From the foregoing it may be seen that applicant has invented a novel type of constant-temperature isothermal spacecraft cover, one application of which is as a barrel for a space telescopeThe doublewall, heat pipe construction of this invention could have made the rotation of spacecraft, as

discussed under Description of the Prior Art above, unnecessary. The invention preferably includes thermal heat resersaid enclosure, for absorbing and storing heat energy and returning said heat energy to said enclosure when it is needed to maintain the temperature of said enclosure;

0. a heat transfer fluid contained within said enclosure, for

transferring heat froma first side of said enclosure to the opposite side of said enclosure;

d. wicking material covering the interior surfaces of said en-. closure and the exterior surfaces of each said container, for returning said heat transfer fluid from said opposite side of said enclosureto said first side of said enclosure, at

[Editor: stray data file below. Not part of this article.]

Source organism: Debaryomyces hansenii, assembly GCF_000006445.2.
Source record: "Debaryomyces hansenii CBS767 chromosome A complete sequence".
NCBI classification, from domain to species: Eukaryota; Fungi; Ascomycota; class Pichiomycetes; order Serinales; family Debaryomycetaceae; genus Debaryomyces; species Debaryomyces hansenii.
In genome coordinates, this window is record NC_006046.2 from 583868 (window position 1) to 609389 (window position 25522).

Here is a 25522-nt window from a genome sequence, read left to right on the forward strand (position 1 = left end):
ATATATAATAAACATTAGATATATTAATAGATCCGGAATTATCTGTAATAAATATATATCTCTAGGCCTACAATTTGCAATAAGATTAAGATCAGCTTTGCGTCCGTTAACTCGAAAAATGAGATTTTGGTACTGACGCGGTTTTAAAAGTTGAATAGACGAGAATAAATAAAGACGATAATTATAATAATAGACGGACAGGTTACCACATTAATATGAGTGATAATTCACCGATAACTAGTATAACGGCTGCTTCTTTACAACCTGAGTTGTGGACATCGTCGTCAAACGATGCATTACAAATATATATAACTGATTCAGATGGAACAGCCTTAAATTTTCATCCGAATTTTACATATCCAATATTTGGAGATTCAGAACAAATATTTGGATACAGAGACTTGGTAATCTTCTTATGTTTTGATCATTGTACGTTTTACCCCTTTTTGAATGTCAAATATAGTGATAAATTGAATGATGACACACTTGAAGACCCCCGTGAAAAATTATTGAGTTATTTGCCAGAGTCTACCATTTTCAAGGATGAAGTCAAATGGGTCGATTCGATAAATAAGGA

least one heater mounted on the outside surface of said inner wall, for maintaining said enclosure at a constant temperature.

2. The'isothermal cover for space equipment of claim 1 wherein said double-wall enclosure comprises:

a. an outer cylindricalwall;

b. an inner cylindrical wall;

0. two end walls connecting together walls at their opposite ends.

3. The isothermal cover for space equipment of claim 2 said outer and inner wherein each said container of fusible material is a closed container.

4. The isothermal cover forspace equipment of claim 3 comprising at least one strut contained within said enclosure, each said container of fusible material being mounted on said end walls and on at least one said strut.